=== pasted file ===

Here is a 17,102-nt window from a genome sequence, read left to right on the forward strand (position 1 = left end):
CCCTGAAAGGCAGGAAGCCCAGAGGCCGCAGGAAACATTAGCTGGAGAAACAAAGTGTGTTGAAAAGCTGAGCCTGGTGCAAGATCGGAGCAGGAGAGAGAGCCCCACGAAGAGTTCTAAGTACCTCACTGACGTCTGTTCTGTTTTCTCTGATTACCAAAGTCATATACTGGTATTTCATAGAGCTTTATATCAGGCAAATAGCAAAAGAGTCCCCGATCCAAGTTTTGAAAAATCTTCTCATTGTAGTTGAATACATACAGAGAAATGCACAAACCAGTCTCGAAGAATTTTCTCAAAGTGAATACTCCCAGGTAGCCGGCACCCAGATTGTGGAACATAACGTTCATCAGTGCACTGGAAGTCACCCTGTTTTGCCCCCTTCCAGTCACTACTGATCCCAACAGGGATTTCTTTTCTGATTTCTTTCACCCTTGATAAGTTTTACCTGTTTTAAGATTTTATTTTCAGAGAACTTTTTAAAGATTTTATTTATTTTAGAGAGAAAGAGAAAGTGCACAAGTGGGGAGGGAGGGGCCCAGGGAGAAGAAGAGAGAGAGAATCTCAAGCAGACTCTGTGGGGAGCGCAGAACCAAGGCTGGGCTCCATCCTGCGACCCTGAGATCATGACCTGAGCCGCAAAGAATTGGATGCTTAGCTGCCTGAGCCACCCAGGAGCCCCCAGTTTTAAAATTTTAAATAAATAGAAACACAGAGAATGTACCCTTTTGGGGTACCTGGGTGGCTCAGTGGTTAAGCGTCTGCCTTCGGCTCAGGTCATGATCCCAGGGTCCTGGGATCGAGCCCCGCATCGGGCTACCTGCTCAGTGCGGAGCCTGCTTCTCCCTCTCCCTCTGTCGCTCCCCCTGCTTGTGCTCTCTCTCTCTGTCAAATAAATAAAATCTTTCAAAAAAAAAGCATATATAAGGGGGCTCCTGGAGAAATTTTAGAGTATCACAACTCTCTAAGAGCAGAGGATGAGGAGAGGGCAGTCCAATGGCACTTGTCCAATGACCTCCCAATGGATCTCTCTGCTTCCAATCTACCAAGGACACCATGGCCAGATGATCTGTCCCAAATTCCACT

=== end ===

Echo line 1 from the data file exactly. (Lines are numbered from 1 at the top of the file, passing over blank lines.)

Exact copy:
Here is a 17,102-nt window from a genome sequence, read left to right on the forward strand (position 1 = left end):